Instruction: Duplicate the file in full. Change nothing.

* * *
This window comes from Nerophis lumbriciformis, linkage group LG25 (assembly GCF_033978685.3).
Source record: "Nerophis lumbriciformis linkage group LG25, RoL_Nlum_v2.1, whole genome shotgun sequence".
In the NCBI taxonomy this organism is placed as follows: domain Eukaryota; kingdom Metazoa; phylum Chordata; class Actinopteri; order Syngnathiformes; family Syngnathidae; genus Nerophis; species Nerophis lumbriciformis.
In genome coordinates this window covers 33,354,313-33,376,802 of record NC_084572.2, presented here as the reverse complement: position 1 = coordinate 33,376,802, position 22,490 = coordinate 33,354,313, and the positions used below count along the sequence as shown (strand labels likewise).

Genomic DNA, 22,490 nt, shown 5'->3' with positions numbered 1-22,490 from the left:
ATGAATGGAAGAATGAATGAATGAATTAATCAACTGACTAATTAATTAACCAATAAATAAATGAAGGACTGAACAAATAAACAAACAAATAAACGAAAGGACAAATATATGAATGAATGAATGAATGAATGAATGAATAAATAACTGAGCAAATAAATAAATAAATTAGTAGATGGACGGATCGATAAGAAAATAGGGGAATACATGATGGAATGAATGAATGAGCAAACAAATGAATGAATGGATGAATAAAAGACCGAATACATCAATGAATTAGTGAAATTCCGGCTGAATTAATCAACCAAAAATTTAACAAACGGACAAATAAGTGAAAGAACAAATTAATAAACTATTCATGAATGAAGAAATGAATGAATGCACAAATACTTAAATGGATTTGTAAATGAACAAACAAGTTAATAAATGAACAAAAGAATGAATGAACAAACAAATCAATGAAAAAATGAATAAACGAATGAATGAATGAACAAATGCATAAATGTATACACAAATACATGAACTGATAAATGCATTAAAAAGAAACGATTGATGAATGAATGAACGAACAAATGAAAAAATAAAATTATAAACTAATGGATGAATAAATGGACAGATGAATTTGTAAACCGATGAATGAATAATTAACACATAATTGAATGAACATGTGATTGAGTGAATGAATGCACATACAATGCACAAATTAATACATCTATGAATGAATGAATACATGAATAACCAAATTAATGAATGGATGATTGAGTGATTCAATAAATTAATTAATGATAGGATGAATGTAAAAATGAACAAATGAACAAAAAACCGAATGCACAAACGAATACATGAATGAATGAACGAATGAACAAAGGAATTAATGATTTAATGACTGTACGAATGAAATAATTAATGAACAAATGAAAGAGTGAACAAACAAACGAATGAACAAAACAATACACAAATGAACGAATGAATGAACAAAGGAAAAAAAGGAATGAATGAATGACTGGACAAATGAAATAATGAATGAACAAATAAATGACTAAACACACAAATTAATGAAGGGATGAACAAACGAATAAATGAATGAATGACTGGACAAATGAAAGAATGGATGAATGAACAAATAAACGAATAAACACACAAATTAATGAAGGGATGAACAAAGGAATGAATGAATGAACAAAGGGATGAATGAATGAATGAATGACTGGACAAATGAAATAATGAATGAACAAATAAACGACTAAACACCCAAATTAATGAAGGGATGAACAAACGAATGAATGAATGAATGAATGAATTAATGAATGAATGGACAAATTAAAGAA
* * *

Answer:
This window comes from Nerophis lumbriciformis, linkage group LG25 (assembly GCF_033978685.3).
Source record: "Nerophis lumbriciformis linkage group LG25, RoL_Nlum_v2.1, whole genome shotgun sequence".
In the NCBI taxonomy this organism is placed as follows: domain Eukaryota; kingdom Metazoa; phylum Chordata; class Actinopteri; order Syngnathiformes; family Syngnathidae; genus Nerophis; species Nerophis lumbriciformis.
In genome coordinates this window covers 33,354,313-33,376,802 of record NC_084572.2, presented here as the reverse complement: position 1 = coordinate 33,376,802, position 22,490 = coordinate 33,354,313, and the positions used below count along the sequence as shown (strand labels likewise).

Genomic DNA, 22,490 nt, shown 5'->3' with positions numbered 1-22,490 from the left:
ATGAATGGAAGAATGAATGAATGAATTAATCAACTGACTAATTAATTAACCAATAAATAAATGAAGGACTGAACAAATAAACAAACAAATAAACGAAAGGACAAATATATGAATGAATGAATGAATGAATGAATGAATAAATAACTGAGCAAATAAATAAATAAATTAGTAGATGGACGGATCGATAAGAAAATAGGGGAATACATGATGGAATGAATGAATGAGCAAACAAATGAATGAATGGATGAATAAAAGACCGAATACATCAATGAATTAGTGAAATTCCGGCTGAATTAATCAACCAAAAATTTAACAAACGGACAAATAAGTGAAAGAACAAATTAATAAACTATTCATGAATGAAGAAATGAATGAATGCACAAATACTTAAATGGATTTGTAAATGAACAAACAAGTTAATAAATGAACAAAAGAATGAATGAACAAACAAATCAATGAAAAAATGAATAAACGAATGAATGAATGAACAAATGCATAAATGTATACACAAATACATGAACTGATAAATGCATTAAAAAGAAACGATTGATGAATGAATGAACGAACAAATGAAAAAATAAAATTATAAACTAATGGATGAATAAATGGACAGATGAATTTGTAAACCGATGAATGAATAATTAACACATAATTGAATGAACATGTGATTGAGTGAATGAATGCACATACAATGCACAAATTAATACATCTATGAATGAATGAATACATGAATAACCAAATTAATGAATGGATGATTGAGTGATTCAATAAATTAATTAATGATAGGATGAATGTAAAAATGAACAAATGAACAAAAAACCGAATGCACAAACGAATACATGAATGAATGAACGAATGAACAAAGGAATTAATGATTTAATGACTGTACGAATGAAATAATTAATGAACAAATGAAAGAGTGAACAAACAAACGAATGAACAAAACAATACACAAATGAACGAATGAATGAACAAAGGAAAAAAAGGAATGAATGAATGACTGGACAAATGAAATAATGAATGAACAAATAAATGACTAAACACACAAATTAATGAAGGGATGAACAAACGAATAAATGAATGAATGACTGGACAAATGAAAGAATGGATGAATGAACAAATAAACGAATAAACACACAAATTAATGAAGGGATGAACAAAGGAATGAATGAATGAACAAAGGGATGAATGAATGAATGAATGACTGGACAAATGAAATAATGAATGAACAAATAAACGACTAAACACCCAAATTAATGAAGGGATGAACAAACGAATGAATGAATGAATGAATGAATTAATGAATGAATGGACAAATTAAAGAA